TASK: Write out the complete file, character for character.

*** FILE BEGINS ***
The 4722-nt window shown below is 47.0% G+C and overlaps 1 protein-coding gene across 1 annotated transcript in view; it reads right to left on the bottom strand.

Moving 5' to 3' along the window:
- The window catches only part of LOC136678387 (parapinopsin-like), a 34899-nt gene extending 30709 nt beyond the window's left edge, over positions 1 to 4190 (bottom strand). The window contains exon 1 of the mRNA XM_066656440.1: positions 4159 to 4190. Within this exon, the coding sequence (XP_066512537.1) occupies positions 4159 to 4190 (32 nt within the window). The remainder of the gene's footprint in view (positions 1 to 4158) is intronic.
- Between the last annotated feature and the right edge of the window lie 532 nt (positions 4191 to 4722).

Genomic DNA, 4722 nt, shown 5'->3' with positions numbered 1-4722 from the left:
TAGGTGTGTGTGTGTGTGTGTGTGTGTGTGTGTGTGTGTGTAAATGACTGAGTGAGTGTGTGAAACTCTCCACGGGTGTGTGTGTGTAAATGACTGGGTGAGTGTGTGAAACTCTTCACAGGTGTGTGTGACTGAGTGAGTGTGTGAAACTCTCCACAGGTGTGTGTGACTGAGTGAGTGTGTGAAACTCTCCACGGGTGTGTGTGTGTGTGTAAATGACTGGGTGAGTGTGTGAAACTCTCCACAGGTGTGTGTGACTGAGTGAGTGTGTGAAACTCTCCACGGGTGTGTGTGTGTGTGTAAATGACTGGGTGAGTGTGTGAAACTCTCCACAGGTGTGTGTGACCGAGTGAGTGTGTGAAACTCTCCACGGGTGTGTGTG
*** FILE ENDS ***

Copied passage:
The 4722-nt window shown below is 47.0% G+C and overlaps 1 protein-coding gene across 1 annotated transcript in view; it reads right to left on the bottom strand.

Moving 5' to 3' along the window:
- The window catches only part of LOC136678387 (parapinopsin-like), a 34899-nt gene extending 30709 nt beyond the window's left edge, over positions 1 to 4190 (bottom strand). The window contains exon 1 of the mRNA XM_066656440.1: positions 4159 to 4190. Within this exon, the coding sequence (XP_066512537.1) occupies positions 4159 to 4190 (32 nt within the window). The remainder of the gene's footprint in view (positions 1 to 4158) is intronic.
- Between the last annotated feature and the right edge of the window lie 532 nt (positions 4191 to 4722).

Genomic DNA, 4722 nt, shown 5'->3' with positions numbered 1-4722 from the left:
TAGGTGTGTGTGTGTGTGTGTGTGTGTGTGTGTGTGTGTGTAAATGACTGAGTGAGTGTGTGAAACTCTCCACGGGTGTGTGTGTGTAAATGACTGGGTGAGTGTGTGAAACTCTTCACAGGTGTGTGTGACTGAGTGAGTGTGTGAAACTCTCCACAGGTGTGTGTGACTGAGTGAGTGTGTGAAACTCTCCACGGGTGTGTGTGTGTGTGTAAATGACTGGGTGAGTGTGTGAAACTCTCCACAGGTGTGTGTGACTGAGTGAGTGTGTGAAACTCTCCACGGGTGTGTGTGTGTGTGTAAATGACTGGGTGAGTGTGTGAAACTCTCCACAGGTGTGTGTGACCGAGTGAGTGTGTGAAACTCTCCACGGGTGTGTGTG